Name: Michael Lezenski

Title: Chief technology officer, executive director of technology and system services, Bank of Boston Corp. Promoted in June to his current job.

Responsibilities: Supervises 1,100 people in the computer hardware, network management and systems development areas, or as he says, "everything from the desktop up, and all the networks in between."

Background: Joined the bank in 1968 after receiving a bachelor's in computer science from Boston University. He worked his way up through the data processing department, and six years ago was named head of deposit operations. In that role, he ran all check processing services, lock box processing and the money and wire transfer groups. After the bank's reorganization last October, he took over hardware and network management.

How technology has changed since he began: "It's the difference between a small town in 1950 and New York City in 1995," Lezenski says.

What bankers should know about technology: "The fundamental thing is that technology is at the heart of doing business," he says. Bankers who run the day-to-day business "have to be in the priority-making decisions with the technologists."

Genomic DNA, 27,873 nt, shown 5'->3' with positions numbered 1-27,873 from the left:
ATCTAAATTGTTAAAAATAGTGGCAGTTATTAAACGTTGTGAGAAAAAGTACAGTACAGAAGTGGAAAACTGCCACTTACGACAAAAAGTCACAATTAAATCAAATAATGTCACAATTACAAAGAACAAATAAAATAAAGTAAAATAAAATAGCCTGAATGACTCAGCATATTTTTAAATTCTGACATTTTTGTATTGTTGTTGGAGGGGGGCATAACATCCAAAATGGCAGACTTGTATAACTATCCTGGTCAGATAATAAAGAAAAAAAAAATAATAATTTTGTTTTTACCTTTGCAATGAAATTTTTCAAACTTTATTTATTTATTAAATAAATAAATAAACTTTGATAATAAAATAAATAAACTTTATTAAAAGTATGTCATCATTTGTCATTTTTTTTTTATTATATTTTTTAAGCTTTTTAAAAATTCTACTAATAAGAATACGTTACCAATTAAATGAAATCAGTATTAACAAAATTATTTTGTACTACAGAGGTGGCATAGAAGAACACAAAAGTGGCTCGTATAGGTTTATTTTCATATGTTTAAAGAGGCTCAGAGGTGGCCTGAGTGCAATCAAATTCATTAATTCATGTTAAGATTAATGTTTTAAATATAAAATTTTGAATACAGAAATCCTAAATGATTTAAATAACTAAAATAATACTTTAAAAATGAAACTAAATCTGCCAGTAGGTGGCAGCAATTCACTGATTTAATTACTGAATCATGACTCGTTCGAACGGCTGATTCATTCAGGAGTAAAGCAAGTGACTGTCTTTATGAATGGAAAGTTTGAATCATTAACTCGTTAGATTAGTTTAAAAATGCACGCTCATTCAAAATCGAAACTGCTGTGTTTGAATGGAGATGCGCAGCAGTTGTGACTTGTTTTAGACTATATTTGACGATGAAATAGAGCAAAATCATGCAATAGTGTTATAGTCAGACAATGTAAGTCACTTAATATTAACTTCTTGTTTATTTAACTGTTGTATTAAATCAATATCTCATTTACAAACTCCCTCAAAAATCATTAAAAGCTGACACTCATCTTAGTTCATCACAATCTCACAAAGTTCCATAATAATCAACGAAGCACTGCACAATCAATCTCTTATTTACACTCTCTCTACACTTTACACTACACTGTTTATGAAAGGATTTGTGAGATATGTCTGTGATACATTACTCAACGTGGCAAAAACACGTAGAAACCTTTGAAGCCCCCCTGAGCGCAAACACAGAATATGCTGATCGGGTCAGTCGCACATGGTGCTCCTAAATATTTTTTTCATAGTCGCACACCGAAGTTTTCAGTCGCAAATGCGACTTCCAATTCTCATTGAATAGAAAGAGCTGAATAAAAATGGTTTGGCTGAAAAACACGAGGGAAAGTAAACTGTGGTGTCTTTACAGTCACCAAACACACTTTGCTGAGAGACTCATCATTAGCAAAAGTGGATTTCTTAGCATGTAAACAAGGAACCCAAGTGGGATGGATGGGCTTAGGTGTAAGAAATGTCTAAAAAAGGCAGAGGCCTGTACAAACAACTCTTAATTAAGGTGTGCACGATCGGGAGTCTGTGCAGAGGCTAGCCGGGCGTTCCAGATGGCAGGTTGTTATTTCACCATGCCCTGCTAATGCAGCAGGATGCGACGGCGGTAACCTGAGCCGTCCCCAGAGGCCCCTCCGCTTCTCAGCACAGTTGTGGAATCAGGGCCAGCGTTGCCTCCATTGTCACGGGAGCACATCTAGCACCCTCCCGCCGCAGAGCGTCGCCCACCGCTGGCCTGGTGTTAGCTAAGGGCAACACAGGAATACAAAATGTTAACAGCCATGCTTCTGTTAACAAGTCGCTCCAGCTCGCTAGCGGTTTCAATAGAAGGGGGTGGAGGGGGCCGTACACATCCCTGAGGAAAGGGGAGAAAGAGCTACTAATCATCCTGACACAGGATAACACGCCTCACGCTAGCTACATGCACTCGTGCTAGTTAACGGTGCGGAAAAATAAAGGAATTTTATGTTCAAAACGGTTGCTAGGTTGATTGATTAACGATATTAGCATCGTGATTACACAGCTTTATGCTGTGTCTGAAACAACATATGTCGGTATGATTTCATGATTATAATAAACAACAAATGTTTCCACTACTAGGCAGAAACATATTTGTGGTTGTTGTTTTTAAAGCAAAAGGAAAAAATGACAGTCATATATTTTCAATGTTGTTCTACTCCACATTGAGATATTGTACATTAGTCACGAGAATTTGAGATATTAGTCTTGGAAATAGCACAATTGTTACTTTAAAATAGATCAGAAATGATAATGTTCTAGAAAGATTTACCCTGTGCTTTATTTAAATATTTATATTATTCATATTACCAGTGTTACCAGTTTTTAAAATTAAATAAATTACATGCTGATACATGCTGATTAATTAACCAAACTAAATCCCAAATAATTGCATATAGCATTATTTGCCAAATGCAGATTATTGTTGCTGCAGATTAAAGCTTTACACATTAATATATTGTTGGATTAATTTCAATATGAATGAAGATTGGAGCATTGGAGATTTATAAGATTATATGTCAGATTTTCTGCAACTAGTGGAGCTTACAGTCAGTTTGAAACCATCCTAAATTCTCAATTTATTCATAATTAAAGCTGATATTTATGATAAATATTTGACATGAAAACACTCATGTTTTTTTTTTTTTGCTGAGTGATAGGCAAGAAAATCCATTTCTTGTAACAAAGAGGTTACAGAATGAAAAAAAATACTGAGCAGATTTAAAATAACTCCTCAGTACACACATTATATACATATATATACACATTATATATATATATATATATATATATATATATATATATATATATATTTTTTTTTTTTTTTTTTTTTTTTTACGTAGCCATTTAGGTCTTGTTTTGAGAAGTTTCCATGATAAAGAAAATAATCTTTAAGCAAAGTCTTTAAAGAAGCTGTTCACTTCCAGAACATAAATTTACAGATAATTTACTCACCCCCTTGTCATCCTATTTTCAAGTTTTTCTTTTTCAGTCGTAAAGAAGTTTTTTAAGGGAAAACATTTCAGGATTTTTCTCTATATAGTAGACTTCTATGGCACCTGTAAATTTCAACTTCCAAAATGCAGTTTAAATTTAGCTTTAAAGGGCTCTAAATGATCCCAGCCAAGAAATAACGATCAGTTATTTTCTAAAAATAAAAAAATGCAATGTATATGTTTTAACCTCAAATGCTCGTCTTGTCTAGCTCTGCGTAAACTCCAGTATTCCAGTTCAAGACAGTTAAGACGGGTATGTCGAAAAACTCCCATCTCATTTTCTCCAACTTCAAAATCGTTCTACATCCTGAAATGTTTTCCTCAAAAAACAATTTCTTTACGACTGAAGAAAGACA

Where technology will be in five years: "The things we're seeing today in terms of client/server technology are just going to mature much more rapidly than mainframes did." It took roughly 30 years for the systems administration and network management tools for mainframes to develop. These are fundamental to their operation and one reason why mainframes are still more reliable and better suited for company-wide computer processing than personal computers. Comparable tools will have to be developed for PCs before they assume more of a role, but Lezenski believes they can be developed in a fraction of the time required for the earlier generation of computers.

Hobbies: Golf. "I'm a novice golfer, but I've become a fanatic." Also loves to sail.

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